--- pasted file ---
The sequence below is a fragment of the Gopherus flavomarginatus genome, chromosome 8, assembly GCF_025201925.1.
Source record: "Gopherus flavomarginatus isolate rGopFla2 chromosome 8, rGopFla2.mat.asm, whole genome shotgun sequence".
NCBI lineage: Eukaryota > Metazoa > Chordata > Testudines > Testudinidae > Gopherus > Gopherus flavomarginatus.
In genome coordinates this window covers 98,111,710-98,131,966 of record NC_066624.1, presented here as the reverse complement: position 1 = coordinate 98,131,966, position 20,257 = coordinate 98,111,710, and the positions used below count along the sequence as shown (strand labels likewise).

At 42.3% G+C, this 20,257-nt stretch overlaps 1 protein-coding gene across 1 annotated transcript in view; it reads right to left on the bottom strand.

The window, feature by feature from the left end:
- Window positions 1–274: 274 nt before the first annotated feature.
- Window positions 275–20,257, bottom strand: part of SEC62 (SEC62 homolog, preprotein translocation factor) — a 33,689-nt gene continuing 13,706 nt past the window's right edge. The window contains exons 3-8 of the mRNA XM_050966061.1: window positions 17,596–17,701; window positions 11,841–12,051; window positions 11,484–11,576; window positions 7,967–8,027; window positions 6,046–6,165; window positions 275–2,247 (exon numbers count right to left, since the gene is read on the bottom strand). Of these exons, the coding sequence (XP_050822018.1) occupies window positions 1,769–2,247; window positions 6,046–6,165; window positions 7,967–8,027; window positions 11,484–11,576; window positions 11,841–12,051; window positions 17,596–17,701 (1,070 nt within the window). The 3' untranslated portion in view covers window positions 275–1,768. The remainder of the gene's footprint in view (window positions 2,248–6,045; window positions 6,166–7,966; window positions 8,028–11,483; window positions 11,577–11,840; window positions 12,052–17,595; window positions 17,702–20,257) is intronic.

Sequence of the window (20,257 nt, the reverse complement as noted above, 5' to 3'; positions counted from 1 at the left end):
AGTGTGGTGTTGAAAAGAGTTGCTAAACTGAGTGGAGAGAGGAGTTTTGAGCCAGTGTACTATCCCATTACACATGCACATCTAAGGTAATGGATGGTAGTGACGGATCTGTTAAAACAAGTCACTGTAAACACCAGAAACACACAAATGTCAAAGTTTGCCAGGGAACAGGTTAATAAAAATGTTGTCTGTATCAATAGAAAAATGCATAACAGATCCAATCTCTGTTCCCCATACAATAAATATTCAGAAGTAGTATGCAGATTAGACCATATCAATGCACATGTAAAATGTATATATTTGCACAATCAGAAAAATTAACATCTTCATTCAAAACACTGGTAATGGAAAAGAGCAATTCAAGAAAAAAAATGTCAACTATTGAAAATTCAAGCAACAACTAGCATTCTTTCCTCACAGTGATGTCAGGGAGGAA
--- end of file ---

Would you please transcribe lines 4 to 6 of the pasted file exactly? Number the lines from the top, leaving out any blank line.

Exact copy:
In genome coordinates this window covers 98,111,710-98,131,966 of record NC_066624.1, presented here as the reverse complement: position 1 = coordinate 98,131,966, position 20,257 = coordinate 98,111,710, and the positions used below count along the sequence as shown (strand labels likewise).

At 42.3% G+C, this 20,257-nt stretch overlaps 1 protein-coding gene across 1 annotated transcript in view; it reads right to left on the bottom strand.

The window, feature by feature from the left end: